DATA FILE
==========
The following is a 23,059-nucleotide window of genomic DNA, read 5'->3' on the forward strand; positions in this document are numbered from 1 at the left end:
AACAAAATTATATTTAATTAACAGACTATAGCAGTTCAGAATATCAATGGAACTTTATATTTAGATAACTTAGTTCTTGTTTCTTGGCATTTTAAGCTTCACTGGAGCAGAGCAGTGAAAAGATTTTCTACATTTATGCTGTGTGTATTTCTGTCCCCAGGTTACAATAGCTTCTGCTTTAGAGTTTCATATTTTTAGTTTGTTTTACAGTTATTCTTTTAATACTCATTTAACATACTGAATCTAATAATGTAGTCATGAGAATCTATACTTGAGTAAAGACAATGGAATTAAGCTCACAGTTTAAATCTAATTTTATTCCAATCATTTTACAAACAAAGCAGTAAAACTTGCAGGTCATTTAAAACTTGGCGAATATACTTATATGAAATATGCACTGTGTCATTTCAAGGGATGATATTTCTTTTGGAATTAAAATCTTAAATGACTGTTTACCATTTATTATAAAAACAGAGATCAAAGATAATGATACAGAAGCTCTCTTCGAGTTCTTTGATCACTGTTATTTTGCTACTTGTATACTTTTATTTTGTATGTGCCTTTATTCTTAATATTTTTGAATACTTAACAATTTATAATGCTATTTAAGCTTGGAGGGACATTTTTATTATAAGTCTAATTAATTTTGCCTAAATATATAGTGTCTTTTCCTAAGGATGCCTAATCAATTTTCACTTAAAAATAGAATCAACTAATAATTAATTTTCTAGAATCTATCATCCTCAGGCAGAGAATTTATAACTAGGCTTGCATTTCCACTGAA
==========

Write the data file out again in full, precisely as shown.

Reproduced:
The following is a 23,059-nucleotide window of genomic DNA, read 5'->3' on the forward strand; positions in this document are numbered from 1 at the left end:
AACAAAATTATATTTAATTAACAGACTATAGCAGTTCAGAATATCAATGGAACTTTATATTTAGATAACTTAGTTCTTGTTTCTTGGCATTTTAAGCTTCACTGGAGCAGAGCAGTGAAAAGATTTTCTACATTTATGCTGTGTGTATTTCTGTCCCCAGGTTACAATAGCTTCTGCTTTAGAGTTTCATATTTTTAGTTTGTTTTACAGTTATTCTTTTAATACTCATTTAACATACTGAATCTAATAATGTAGTCATGAGAATCTATACTTGAGTAAAGACAATGGAATTAAGCTCACAGTTTAAATCTAATTTTATTCCAATCATTTTACAAACAAAGCAGTAAAACTTGCAGGTCATTTAAAACTTGGCGAATATACTTATATGAAATATGCACTGTGTCATTTCAAGGGATGATATTTCTTTTGGAATTAAAATCTTAAATGACTGTTTACCATTTATTATAAAAACAGAGATCAAAGATAATGATACAGAAGCTCTCTTCGAGTTCTTTGATCACTGTTATTTTGCTACTTGTATACTTTTATTTTGTATGTGCCTTTATTCTTAATATTTTTGAATACTTAACAATTTATAATGCTATTTAAGCTTGGAGGGACATTTTTATTATAAGTCTAATTAATTTTGCCTAAATATATAGTGTCTTTTCCTAAGGATGCCTAATCAATTTTCACTTAAAAATAGAATCAACTAATAATTAATTTTCTAGAATCTATCATCCTCAGGCAGAGAATTTATAACTAGGCTTGCATTTCCACTGAA